Samastitih works on a deeper level as well because, unlike all the other vinyasas, it is not represented by a number. It’s a more like a place or a state. Remember that in our practice everything is ‘carefully placed’. Vinyasa is not just the matching of breath with movement. It is the order in which those movements take place. It is the place of each asana within each series. Every asana evolves from and returns to Samastitih. This is why it can’t be represented by a number. It’s not the first Vinyasa in any given sequence and it’s not the last. It’s something beyond those concepts.

What’s in a name? 

To understand  Samastitih, it helps to look at the Sanskrit. Sama means equal (it’s the root of our word ‘same’) and Stitih means standing. So we are “standing equally”. We are in a physical representation of something like equilibrium. The concept of equilibrium is highly significant in the ancient philosophy systems from which modern day yoga comes. In the school of thought known as Samkhya, all existence (Prakriti) evolves from a state of endless potential (Purusa). This state is almost impossible to describe and pretty hard to comprehend but you could describe all existence as asymmetry and the Purusa state as equilibrium. Imagine that Purusa is an endless ocean, totally flat and calm. From the surface of the ocean a wave rises. This is Prakriti. The wave swells to contain everything in existence. Eventually the wave subsides and returns to its source. The wave appears to be fleeting, impermanent and, to the untrained eye, different to the calm water. In reality they are one and the same. The existence of the wave takes nothing away from the ocean and the wave is not destroyed by returning to its source. According to Patanjali, who was profoundly influenced by Samkhya philosophy, our misidentification with the wave and not the ocean is the root cause of all suffering.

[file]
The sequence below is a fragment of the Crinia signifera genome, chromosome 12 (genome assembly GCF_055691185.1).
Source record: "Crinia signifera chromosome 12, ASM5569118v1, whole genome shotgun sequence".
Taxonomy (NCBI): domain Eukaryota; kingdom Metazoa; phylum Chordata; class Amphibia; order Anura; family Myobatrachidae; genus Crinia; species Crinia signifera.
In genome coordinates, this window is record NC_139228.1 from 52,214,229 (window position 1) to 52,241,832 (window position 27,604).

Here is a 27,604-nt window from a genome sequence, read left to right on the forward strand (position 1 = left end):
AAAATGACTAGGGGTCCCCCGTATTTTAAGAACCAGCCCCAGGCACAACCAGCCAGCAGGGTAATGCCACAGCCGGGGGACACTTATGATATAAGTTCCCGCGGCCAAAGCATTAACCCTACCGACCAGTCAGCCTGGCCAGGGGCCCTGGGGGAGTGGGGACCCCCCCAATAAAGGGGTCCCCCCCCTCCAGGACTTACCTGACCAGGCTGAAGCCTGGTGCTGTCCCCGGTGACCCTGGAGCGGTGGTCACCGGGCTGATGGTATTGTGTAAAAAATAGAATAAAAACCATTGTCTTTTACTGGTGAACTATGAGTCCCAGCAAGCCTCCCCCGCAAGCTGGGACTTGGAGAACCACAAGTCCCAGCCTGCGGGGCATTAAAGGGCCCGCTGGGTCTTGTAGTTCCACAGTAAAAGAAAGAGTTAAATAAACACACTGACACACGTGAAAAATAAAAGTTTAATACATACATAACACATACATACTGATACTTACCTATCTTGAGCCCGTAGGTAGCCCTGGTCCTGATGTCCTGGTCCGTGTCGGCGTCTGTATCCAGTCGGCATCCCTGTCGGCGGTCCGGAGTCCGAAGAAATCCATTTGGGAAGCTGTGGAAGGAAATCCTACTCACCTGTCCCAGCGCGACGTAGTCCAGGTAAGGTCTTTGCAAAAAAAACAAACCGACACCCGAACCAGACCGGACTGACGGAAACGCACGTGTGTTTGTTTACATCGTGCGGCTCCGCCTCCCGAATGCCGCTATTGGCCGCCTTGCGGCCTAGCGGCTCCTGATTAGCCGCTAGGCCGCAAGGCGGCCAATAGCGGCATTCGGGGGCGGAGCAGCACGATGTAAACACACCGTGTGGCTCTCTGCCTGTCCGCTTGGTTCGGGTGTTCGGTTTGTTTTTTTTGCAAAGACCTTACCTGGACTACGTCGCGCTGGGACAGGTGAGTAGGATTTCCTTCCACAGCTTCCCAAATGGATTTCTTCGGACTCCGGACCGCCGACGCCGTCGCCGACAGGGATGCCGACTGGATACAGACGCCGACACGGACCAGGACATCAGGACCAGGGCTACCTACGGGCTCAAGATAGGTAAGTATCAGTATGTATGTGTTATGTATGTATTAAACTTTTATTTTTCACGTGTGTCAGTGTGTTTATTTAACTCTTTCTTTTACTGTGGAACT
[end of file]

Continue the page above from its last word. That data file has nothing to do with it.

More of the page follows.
There is a shanti mantra from the Isha Upanishad that helps us to understand purusa and prakriti. Here the word Purna is used to describe wholeness, perfection and (perhaps most helpfully tor modern readers) infinity.


Pūrṇam adaḥ pūrṇam idaṃ

Pūrṇāt pūrṇam udacyate

Pūrṇasya pūrṇam ādāya

Pūrṇam evāvaśiṣyate




“That is infinite, this is infinite.

From that infinity came this infinity

Though this infinity came from that infinity

That infinity remains infinite”.


Interestingly, the literal translation of Samkhya is ‘numbers’ and some scholars argue that Purusa can be represented by a number. That number is zero.

If you apply the word ‘zero’ to the mantra from the Isha Upanishad it still makes total sense and of course it is in line with universal mathematics.

Regarding Samastitih as zero also explains its uncounted place amongst the vinyasas of our practice. If zero symbolizes a Purusa – like state then that works, too. Everything we do on the mat evolves from and returns to Samastitih.